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Bull World Health Organ. 2019 Feb 1;97(2):142-153. doi: 10.2471/BLT.18.221424. Epub 2019 Jan 8.

Integrating noncommunicable disease services into primary health care, Botswana.

Author information

1
Nuffield Department of Population Health, University of Oxford, Oxford, United Kingdom.
2
Ministry of Health and Wellness, Gaborone, Botswana.
3
Division of Global Health Equity, Brigham and Women's Hospital, Boston, United States of America (USA).
4
Faculty of Medicine, University of Botswana, Gaborone, Botswana.
5
Division of Infectious Diseases, Harvard University, Brigham and Women's Hospital, Boston, USA.
6
Department of Immunology and Infectious Diseases, Harvard T. H. Chan School of Public Health, Boston, USA.
7
Department of Medical Social Sciences, Northwestern Feinberg School of Medicine, Chicago, USA.
8
World Health Organization, Geneva, Switzerland.

Abstract

in English, Arabic, Chinese, French, Russian, Spanish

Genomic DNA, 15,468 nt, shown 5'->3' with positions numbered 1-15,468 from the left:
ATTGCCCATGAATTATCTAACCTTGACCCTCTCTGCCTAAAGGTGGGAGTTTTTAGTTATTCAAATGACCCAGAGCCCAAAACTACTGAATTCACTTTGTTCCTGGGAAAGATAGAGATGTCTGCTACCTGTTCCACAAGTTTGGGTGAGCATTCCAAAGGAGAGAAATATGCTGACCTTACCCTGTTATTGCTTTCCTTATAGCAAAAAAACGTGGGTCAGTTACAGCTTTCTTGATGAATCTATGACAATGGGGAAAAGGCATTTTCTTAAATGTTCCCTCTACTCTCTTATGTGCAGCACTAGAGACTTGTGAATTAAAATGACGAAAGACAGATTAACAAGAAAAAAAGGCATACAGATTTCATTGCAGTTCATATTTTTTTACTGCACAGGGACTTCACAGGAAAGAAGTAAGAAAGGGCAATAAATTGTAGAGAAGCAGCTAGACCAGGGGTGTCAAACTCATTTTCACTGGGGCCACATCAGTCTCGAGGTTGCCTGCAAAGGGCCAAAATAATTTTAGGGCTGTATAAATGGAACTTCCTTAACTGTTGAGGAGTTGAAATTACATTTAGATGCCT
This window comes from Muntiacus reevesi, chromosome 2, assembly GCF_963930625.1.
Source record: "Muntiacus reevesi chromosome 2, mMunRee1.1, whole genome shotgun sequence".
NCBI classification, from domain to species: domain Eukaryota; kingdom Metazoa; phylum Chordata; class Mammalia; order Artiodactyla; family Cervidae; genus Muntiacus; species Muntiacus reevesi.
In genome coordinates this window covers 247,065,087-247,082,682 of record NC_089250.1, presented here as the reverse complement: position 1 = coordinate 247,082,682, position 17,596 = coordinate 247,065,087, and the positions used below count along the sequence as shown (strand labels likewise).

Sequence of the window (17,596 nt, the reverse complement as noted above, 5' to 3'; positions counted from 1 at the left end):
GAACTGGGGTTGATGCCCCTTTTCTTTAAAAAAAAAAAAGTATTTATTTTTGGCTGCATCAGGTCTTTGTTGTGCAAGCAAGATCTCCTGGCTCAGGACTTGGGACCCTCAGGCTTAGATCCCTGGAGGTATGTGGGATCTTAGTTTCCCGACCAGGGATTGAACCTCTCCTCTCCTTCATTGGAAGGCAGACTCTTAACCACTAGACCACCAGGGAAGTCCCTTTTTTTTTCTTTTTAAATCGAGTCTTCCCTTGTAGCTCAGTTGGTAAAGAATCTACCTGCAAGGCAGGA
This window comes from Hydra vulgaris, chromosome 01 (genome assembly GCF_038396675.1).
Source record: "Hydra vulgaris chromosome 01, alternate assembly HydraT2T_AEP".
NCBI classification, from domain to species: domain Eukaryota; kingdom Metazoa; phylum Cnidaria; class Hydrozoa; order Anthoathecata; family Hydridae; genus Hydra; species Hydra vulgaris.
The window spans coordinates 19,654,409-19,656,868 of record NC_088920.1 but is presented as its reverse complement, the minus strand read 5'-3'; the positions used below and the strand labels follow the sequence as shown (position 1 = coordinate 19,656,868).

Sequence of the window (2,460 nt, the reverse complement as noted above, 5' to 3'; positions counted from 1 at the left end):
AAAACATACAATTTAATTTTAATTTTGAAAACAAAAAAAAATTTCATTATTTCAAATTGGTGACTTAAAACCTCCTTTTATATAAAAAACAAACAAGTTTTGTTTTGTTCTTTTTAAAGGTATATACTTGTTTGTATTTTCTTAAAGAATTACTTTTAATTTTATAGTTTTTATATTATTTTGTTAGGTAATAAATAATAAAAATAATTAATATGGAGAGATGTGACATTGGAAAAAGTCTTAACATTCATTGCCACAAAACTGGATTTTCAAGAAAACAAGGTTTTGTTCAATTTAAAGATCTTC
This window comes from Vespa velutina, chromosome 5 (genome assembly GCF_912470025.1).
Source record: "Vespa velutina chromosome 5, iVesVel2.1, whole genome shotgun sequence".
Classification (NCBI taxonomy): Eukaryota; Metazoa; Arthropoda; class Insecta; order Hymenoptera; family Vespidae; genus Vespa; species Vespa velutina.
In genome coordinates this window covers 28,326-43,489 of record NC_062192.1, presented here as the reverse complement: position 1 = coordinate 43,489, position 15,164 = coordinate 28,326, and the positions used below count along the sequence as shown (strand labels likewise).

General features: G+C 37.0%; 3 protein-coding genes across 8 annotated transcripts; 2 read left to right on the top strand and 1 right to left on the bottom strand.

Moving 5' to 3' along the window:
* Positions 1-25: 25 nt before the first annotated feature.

Despite the rising burden of noncommunicable diseases, access to quality decentralized noncommunicable disease services remain limited in many low- and middle-income countries. Here we describe the strategies we employed to drive the process from adaptation to national endorsement and implementation of the 2016 Botswana primary healthcare guidelines for adults. The strategies included detailed multilevel assessment with broad stakeholder inputs and in-depth analysis of local data; leveraging academic partnerships; facilitating development of supporting policy instruments; and embedding noncommunicable disease guidelines within broader primary health-care guidelines in keeping with the health ministry strategic direction. At facility level, strategies included developing a multimethod training programme for health-care providers, leveraging on the experience of provision of human immunodeficiency virus care and engaging health-care implementers early in the process. Through the strategies employed, the country's first national primary health-care guidelines were endorsed in 2016 and a phased three-year implementation started in August 2017. In addition, provision of primary health-care delivery of noncommunicable disease services was included in the country's 11th national development plan (2017-2023). During the guideline development process, we learnt that strong interdisciplinary skills in communication, organization, coalition building and systems thinking, and technical grasp of best-practices in low- and middle-income countries were important. Furthermore, misaligned agendas of stakeholders, exaggerated by a siloed approach to guideline development, underestimation of the importance of having policy instruments in place and coordination of the processes initially being led outside the health ministry caused delays. Our experience is relevant to other countries interested in developing and implementing guidelines for evidence-based noncommunicable disease services.

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